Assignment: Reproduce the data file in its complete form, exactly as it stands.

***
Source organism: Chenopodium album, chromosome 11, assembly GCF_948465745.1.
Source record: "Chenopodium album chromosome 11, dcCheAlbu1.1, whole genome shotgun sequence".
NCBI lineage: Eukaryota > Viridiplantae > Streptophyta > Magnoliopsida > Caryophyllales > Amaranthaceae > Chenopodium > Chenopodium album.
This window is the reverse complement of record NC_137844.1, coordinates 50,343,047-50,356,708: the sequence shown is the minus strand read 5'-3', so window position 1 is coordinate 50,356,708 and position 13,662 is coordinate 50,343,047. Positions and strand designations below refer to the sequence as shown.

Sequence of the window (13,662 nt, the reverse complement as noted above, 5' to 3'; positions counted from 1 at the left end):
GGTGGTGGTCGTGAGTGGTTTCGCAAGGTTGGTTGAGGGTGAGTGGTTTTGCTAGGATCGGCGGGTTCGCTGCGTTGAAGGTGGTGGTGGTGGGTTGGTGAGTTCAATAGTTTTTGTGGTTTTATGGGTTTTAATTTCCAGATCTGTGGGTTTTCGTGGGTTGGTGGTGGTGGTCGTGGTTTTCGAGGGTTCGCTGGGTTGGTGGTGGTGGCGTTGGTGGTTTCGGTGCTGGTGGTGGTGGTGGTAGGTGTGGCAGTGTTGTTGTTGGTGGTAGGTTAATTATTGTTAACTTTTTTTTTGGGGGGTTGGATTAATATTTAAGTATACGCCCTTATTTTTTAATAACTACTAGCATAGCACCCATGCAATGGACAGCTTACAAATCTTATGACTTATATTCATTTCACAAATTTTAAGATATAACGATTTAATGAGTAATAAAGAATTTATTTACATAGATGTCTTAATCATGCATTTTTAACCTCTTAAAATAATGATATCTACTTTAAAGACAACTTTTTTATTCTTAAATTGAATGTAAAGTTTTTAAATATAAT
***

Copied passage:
Source organism: Chenopodium album, chromosome 11, assembly GCF_948465745.1.
Source record: "Chenopodium album chromosome 11, dcCheAlbu1.1, whole genome shotgun sequence".
NCBI lineage: Eukaryota > Viridiplantae > Streptophyta > Magnoliopsida > Caryophyllales > Amaranthaceae > Chenopodium > Chenopodium album.
This window is the reverse complement of record NC_137844.1, coordinates 50,343,047-50,356,708: the sequence shown is the minus strand read 5'-3', so window position 1 is coordinate 50,356,708 and position 13,662 is coordinate 50,343,047. Positions and strand designations below refer to the sequence as shown.

Sequence of the window (13,662 nt, the reverse complement as noted above, 5' to 3'; positions counted from 1 at the left end):
GGTGGTGGTCGTGAGTGGTTTCGCAAGGTTGGTTGAGGGTGAGTGGTTTTGCTAGGATCGGCGGGTTCGCTGCGTTGAAGGTGGTGGTGGTGGGTTGGTGAGTTCAATAGTTTTTGTGGTTTTATGGGTTTTAATTTCCAGATCTGTGGGTTTTCGTGGGTTGGTGGTGGTGGTCGTGGTTTTCGAGGGTTCGCTGGGTTGGTGGTGGTGGCGTTGGTGGTTTCGGTGCTGGTGGTGGTGGTGGTAGGTGTGGCAGTGTTGTTGTTGGTGGTAGGTTAATTATTGTTAACTTTTTTTTTGGGGGGTTGGATTAATATTTAAGTATACGCCCTTATTTTTTAATAACTACTAGCATAGCACCCATGCAATGGACAGCTTACAAATCTTATGACTTATATTCATTTCACAAATTTTAAGATATAACGATTTAATGAGTAATAAAGAATTTATTTACATAGATGTCTTAATCATGCATTTTTAACCTCTTAAAATAATGATATCTACTTTAAAGACAACTTTTTTATTCTTAAATTGAATGTAAAGTTTTTAAATATAAT